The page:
Comparisons of contextual effects are problematic. The wide variety of geographical levels, exposure measures and outcomes diminish the amount of comparable studies. Studies on cardiovascular mortality 3,12,13 and especially cardiovascular morbidity 7,14 are uncommon. Contextual exposures might be expected to have stronger effects on mortality compared to incidence of disease as case fatality rates could be related to deprivation levels. Furthermore, the risk of bias from health selection is more pronounced in both mortality studies and studies with prevalent outcomes. Therefore incident first events of the disease are the preferable outcome if the research question concerns disease aetiology.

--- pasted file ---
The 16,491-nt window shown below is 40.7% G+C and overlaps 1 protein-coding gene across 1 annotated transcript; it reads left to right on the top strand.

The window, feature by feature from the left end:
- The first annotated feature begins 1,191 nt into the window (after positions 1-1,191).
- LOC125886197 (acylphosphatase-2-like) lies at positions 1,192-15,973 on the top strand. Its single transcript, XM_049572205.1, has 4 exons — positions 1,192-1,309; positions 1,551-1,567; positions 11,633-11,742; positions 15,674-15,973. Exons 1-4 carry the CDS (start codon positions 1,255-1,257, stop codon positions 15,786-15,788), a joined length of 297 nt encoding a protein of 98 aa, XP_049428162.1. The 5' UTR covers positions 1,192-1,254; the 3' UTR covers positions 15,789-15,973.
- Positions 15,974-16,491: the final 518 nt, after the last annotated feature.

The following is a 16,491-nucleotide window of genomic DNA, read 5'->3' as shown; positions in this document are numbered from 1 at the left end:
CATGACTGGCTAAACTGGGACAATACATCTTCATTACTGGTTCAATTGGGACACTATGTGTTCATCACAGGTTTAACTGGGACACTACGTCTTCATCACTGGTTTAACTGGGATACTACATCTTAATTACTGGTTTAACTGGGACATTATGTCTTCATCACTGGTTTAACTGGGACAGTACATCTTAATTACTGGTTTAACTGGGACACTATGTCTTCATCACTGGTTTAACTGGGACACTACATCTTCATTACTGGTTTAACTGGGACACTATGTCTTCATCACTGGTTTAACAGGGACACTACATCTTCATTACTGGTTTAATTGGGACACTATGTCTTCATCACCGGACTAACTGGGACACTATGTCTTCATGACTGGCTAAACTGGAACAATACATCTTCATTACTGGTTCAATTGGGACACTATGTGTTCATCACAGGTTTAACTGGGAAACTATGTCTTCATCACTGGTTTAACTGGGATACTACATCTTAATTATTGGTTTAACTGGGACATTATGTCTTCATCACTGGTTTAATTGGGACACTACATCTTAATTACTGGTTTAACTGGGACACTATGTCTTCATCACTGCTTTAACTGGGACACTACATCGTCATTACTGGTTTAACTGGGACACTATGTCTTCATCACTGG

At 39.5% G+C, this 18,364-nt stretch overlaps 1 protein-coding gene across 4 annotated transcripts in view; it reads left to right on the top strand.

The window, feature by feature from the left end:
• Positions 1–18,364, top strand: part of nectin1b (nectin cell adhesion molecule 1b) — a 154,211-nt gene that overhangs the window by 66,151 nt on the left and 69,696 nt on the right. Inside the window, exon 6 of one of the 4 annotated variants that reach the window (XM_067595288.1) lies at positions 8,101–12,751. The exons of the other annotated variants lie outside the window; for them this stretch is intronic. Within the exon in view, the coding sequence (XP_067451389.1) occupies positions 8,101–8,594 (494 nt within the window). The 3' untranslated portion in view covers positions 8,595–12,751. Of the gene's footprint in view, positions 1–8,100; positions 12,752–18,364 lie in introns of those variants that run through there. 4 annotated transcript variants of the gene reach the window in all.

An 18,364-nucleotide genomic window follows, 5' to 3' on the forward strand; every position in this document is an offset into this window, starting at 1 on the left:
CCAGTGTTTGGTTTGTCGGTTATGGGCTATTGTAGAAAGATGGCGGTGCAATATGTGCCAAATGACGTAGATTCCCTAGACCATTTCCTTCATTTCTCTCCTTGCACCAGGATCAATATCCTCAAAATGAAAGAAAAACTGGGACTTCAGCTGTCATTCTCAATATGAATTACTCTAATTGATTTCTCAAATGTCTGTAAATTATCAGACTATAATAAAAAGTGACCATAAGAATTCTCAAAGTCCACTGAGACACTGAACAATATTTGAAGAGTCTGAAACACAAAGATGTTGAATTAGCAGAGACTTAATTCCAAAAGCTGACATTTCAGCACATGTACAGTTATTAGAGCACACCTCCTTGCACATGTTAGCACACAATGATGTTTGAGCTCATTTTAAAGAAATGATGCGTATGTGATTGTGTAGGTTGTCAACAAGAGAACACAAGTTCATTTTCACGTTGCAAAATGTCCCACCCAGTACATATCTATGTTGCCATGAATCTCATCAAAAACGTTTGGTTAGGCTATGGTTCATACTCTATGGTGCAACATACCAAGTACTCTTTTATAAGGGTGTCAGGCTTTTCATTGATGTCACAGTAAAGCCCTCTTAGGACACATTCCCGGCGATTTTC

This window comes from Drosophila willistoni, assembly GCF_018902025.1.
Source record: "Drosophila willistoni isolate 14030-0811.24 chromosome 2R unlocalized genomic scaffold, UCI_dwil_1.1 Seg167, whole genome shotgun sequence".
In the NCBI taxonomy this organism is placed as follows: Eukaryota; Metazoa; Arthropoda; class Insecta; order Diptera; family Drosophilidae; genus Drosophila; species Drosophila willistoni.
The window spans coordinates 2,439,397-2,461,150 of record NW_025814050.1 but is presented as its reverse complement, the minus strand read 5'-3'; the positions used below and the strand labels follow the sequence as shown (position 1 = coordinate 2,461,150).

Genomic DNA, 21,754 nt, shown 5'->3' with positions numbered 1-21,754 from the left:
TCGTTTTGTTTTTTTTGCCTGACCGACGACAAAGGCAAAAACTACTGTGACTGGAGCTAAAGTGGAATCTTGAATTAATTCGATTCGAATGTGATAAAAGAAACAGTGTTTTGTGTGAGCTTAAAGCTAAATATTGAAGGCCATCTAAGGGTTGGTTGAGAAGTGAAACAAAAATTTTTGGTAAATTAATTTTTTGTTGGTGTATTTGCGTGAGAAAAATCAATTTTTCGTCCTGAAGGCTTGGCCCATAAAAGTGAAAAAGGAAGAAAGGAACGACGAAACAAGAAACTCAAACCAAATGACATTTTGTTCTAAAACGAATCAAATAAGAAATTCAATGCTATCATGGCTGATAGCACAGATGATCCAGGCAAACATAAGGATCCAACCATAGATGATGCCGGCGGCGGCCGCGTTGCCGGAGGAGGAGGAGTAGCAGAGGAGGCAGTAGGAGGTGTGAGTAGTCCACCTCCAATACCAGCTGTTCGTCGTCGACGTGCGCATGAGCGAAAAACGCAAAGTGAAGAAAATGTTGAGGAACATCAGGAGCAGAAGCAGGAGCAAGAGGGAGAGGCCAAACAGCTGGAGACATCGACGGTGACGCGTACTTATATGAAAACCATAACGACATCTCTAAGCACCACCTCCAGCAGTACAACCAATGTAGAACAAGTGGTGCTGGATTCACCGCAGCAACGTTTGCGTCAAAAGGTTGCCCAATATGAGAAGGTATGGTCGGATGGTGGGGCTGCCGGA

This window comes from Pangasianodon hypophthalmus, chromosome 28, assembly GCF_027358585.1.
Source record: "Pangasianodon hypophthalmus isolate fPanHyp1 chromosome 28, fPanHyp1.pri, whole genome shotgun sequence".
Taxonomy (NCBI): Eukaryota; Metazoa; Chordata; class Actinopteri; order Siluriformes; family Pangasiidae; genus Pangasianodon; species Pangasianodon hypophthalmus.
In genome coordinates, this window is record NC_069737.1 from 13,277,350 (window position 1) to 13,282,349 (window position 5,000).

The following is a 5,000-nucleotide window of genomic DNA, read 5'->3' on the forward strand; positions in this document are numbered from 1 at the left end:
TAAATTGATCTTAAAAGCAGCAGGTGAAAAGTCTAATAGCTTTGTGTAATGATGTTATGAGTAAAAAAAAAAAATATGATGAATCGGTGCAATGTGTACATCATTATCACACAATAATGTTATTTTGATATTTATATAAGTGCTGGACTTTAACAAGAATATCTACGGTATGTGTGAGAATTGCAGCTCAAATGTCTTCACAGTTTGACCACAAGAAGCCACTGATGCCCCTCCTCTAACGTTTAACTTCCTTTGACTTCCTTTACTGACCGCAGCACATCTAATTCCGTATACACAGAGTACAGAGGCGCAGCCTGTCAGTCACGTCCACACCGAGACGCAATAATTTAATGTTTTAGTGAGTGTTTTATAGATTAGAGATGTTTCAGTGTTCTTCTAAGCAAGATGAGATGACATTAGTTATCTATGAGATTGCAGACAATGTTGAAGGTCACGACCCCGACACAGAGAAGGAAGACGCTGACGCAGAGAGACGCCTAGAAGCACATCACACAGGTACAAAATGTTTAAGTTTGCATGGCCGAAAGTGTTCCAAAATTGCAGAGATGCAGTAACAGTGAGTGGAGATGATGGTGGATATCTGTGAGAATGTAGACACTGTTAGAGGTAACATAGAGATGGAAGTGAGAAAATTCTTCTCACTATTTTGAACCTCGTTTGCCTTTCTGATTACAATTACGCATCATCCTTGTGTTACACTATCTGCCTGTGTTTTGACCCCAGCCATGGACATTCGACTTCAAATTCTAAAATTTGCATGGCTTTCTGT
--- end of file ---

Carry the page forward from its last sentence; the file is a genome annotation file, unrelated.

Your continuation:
Some causal mechanisms exploring the association of social context in place of living and coronary heart disease have been suggested. It has, for example been proposed that people living in areas suffering from disinvestment in human, health and social infrastructure and lack of materialistic resources will experience an accumulation of negative exposures and experiences that will effect their health negatively.25,29,43 LeClere et al conducted a multilevel analysis to study mechanisms behind racial differences in women's heart disease mortality in US. They found an 85% excess risk for younger, and a 23% excess risk for older women who lived in communities where more than a quarter of the families were headed by women, after adjustment for individual risk factors and socioeconomic characteristics including individual marital status. This contextual exposure together with individual SES accounted for the racial differences in the women's heart disease mortality. They suggest that these areas create stressful social obligations and lack social resources, which contribute to increase financial, physical and emotional stress both for the women and for the communities in general.14